I have made appointments for consulates through an incomprehensible calling center in India, waited for hours before the Consulate in Eastern Jerusalem, petrified to be blown up--could there be a better target than Americans waiting in the open air?--and I shivered in Europe where I wasn't even allowed to bring in a handbag and where my mother went into a diabetic shock waiting in the freezing cold. I was yelled at by an infamous clerk in Jerusalem, and promptly burst into tears when she told me that she had denied my request because my papers, fedexed by diplomatic pouch, were lacking a form (that later re-emerged). I have picked up my passport in shady buildings, rescheduled flights, and waited panic-stricken by the letterbox for the visa to arrive so I could return "home" in time for the semester. Some moments were comical, so when the queen of visas at my school showed me the first page of the H1B visas on her screen: "Are you involved in sheep herding?" As it turns out, sheepherding is highly subsidized, and there is a quota because of the lack of qualified personnel..

And now, finally, I could apply for a Greencard. These are the forms I had to fill in order to apply:

I-485: Application to register for Permanent Residence
- a list of all organizations I adhered to since age 16, with addresses and dates. This, luckily, was interpreted to refer only to professional organizations, although the form says differently.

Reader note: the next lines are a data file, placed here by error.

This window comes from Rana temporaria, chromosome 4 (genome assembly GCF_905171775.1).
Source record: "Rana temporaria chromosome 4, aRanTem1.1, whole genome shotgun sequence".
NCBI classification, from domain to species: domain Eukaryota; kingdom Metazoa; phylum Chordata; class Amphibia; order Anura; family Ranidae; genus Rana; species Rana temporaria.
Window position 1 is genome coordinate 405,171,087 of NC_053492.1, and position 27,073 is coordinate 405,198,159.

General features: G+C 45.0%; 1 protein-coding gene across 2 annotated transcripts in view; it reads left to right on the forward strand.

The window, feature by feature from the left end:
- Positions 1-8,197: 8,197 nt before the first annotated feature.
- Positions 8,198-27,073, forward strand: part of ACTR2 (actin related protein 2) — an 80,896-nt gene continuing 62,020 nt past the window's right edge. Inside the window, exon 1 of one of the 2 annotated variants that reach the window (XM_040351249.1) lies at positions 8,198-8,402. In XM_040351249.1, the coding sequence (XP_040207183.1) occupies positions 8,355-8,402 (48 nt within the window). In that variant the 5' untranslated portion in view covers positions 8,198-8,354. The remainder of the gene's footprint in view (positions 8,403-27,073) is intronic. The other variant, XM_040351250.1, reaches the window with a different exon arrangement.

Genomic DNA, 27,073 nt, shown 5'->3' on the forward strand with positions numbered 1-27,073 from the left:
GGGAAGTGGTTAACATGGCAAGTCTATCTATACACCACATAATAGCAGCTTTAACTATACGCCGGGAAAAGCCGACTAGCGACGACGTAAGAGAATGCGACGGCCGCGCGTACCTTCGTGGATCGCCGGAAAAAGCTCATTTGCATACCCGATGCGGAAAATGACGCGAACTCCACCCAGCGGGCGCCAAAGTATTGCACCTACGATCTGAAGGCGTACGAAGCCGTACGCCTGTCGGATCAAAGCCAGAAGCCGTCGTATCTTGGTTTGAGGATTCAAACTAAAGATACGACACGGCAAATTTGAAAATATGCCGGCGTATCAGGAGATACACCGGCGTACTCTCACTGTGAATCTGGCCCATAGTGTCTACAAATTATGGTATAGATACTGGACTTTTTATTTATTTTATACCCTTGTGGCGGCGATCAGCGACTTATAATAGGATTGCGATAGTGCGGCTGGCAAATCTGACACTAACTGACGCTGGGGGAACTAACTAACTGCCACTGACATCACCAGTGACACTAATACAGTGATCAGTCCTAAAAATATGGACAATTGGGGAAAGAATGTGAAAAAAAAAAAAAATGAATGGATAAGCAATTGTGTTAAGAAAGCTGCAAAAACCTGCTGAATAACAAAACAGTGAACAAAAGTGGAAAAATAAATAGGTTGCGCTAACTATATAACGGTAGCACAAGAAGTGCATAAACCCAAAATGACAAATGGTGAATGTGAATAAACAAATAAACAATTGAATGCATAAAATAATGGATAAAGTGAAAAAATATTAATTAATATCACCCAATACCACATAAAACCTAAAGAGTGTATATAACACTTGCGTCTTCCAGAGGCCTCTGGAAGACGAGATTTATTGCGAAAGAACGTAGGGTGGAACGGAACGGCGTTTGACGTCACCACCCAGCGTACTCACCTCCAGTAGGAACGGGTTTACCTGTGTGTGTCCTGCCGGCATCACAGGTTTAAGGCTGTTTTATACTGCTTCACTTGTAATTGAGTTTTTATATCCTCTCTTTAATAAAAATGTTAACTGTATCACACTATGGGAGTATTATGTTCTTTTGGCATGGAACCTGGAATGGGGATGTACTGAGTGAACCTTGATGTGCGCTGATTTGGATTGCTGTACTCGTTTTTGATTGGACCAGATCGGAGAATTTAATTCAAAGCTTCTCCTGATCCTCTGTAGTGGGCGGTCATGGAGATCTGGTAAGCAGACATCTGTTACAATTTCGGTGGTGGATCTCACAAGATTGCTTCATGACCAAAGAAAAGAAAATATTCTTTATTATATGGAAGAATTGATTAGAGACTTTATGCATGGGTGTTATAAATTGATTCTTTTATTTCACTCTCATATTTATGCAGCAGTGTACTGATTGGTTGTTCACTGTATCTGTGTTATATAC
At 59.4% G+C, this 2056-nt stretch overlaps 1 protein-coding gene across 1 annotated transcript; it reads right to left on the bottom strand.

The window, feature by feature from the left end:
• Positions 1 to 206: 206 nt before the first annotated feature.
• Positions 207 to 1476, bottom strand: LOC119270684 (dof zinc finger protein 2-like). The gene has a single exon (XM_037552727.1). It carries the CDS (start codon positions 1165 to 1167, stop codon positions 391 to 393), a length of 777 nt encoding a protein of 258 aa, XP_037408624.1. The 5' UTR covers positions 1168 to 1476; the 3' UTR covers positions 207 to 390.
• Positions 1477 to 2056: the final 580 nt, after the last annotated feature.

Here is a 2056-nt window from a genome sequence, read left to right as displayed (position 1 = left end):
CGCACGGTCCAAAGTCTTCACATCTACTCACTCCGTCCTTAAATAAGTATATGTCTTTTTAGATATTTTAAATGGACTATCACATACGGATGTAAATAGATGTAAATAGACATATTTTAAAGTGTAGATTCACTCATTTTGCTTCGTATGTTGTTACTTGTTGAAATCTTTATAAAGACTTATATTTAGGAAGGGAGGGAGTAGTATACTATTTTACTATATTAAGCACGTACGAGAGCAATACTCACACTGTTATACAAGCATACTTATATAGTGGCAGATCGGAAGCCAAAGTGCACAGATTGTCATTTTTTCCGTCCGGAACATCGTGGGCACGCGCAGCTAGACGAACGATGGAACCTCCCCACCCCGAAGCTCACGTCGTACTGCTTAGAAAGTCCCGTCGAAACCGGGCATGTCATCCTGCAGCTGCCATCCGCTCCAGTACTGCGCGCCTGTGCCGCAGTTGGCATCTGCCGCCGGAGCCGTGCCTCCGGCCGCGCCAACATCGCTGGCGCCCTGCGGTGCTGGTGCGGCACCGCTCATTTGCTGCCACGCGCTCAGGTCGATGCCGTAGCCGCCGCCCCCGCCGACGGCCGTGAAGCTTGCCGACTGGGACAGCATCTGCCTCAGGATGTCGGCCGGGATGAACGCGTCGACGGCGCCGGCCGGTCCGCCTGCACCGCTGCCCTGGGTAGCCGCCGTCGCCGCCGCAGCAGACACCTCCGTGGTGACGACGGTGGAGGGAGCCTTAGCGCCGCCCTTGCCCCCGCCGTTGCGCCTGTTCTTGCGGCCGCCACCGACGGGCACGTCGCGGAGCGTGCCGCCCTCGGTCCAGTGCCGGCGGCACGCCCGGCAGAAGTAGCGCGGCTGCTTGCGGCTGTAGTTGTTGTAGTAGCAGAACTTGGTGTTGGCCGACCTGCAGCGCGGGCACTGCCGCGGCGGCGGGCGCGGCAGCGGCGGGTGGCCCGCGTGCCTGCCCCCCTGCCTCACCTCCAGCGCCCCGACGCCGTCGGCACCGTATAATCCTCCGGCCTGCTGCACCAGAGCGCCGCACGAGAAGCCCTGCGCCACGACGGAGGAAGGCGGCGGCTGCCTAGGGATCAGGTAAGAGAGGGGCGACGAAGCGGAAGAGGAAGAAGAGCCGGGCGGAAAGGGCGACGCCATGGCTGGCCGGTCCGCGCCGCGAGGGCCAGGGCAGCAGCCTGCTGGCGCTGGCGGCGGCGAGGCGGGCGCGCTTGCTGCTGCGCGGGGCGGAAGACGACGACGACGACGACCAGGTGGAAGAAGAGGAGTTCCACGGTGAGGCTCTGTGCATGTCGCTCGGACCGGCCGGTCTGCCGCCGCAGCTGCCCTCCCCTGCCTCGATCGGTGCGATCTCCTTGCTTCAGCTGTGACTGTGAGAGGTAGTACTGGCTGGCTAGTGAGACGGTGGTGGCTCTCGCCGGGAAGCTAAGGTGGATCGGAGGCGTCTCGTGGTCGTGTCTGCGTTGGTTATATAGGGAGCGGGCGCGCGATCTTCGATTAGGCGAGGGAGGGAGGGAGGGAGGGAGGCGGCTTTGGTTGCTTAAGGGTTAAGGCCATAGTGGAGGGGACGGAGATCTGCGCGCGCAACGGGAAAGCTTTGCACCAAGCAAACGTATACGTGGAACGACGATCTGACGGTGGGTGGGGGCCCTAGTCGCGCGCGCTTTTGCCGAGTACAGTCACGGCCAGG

- check over $1,070, payable to US Citizenship & Immigration Services
- two photographs, each with my name and "A-number" on the back, tucked into special tiny envelopes that kept them apart.

I-765: Application for Employment Authorization
- a list of all paid jobs with addresses, job descriptions, and dates, that I have held since coming to the US, plus my last job abroad. In my case--being a graduate student--that added up to a lot of jobs until the Visa Queen decided to subsume all this under "Graduate Instructor" which to me sounded silly but was deemed more respectable than "Graduate Assistant"
- two photos, see above.
- This form costs $380 if not filed with I-485

I-131: Application for Travel Document